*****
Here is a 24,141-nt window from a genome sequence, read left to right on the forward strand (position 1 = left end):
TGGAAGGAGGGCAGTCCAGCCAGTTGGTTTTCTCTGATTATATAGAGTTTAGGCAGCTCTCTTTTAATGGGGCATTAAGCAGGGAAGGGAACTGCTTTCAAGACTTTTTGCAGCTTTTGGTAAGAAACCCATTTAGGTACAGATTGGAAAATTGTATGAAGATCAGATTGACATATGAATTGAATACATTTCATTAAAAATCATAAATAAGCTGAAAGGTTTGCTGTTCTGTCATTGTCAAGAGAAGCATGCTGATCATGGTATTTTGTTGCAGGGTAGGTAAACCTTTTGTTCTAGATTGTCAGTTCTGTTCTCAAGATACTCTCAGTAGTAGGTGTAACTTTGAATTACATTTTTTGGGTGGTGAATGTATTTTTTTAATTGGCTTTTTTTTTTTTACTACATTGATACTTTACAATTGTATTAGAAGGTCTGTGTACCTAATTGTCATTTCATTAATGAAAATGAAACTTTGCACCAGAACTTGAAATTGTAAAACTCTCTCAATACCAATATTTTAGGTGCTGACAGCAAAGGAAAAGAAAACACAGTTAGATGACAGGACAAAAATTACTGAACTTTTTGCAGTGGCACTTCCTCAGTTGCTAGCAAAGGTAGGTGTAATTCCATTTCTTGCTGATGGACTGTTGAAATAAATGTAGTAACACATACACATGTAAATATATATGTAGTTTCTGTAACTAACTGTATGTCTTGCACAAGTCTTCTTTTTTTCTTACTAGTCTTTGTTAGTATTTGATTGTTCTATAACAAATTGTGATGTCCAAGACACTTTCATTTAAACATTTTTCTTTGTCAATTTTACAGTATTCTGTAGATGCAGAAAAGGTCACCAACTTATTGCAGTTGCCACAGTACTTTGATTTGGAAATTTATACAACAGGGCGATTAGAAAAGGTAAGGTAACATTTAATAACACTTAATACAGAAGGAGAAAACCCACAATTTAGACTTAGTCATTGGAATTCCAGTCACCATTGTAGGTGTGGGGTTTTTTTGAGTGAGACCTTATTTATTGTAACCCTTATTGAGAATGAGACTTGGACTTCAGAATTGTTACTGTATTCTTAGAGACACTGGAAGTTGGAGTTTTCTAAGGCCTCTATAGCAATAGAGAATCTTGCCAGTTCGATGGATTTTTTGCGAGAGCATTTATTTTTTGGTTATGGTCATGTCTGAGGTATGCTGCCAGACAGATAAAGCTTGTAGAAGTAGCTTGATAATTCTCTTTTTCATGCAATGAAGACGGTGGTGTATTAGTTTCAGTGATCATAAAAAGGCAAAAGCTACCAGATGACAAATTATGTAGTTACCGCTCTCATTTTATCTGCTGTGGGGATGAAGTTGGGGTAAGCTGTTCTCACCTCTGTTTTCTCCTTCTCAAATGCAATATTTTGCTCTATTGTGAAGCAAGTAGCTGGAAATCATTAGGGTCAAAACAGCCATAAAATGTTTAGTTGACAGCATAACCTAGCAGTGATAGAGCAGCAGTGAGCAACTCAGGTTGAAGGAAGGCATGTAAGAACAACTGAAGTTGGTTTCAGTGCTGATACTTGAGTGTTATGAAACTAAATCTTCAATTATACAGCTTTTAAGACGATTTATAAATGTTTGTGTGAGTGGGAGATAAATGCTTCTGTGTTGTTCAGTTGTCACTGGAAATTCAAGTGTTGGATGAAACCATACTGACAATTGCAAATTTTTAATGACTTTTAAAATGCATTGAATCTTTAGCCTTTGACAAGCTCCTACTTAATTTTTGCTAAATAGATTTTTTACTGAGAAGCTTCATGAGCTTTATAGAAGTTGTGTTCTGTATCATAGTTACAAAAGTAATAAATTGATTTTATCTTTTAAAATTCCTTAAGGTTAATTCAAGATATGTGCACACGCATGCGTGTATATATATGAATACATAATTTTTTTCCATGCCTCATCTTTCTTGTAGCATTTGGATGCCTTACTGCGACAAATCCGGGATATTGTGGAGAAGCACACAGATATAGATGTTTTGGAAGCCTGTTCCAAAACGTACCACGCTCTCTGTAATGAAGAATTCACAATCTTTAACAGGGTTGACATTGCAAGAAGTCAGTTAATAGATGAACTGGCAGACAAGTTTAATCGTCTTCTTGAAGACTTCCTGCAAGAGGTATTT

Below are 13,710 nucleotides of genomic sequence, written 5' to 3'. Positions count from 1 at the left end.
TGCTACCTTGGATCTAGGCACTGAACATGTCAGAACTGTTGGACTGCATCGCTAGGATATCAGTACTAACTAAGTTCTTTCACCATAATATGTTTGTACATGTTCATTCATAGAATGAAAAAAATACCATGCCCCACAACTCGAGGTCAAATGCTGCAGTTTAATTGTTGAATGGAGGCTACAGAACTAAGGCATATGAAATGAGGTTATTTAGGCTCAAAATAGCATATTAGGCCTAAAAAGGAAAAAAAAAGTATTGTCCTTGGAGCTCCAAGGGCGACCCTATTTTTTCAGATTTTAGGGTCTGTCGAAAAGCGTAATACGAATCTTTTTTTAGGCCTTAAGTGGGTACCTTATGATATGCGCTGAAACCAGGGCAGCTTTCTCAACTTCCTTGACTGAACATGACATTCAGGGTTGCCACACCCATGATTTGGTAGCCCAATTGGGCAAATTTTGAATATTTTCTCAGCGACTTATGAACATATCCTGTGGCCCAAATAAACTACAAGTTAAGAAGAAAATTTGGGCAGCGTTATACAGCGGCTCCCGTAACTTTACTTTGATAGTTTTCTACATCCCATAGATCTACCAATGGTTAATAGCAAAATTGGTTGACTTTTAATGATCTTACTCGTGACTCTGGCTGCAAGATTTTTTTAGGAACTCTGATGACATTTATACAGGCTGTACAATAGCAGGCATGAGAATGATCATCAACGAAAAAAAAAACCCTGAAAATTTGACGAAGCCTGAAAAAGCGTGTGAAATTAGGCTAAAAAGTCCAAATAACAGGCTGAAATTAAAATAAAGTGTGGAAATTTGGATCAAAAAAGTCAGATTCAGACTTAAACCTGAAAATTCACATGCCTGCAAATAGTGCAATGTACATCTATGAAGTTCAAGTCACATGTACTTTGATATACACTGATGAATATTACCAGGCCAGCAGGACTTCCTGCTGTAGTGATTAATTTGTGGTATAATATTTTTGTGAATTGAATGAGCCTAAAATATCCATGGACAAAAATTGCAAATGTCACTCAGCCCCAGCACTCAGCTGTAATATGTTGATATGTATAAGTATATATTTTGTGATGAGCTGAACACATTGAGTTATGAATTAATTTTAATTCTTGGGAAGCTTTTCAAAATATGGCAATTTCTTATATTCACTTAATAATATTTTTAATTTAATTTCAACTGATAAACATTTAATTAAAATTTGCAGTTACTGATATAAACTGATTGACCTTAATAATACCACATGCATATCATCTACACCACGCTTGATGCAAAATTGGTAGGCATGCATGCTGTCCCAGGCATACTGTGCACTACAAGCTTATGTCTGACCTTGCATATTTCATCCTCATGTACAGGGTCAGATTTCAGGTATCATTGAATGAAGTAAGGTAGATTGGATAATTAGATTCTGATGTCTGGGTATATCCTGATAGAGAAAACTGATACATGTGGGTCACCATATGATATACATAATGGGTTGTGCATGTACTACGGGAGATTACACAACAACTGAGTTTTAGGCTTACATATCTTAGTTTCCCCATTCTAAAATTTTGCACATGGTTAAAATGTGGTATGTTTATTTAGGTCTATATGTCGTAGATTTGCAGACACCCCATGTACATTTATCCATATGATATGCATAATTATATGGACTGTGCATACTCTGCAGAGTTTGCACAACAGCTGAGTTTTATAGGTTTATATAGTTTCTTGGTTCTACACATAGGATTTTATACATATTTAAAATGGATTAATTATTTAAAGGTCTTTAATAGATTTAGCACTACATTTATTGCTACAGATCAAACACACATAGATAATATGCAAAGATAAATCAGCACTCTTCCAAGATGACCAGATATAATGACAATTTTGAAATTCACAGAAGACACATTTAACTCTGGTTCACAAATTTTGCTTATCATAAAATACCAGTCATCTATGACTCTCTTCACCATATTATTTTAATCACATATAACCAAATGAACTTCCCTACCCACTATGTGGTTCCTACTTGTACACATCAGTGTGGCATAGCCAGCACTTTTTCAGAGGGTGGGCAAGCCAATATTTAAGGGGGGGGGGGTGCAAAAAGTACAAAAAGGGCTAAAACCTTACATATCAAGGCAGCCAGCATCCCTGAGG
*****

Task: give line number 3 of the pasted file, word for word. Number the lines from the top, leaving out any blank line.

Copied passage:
Below are 13,710 nucleotides of genomic sequence, written 5' to 3'. Positions count from 1 at the left end.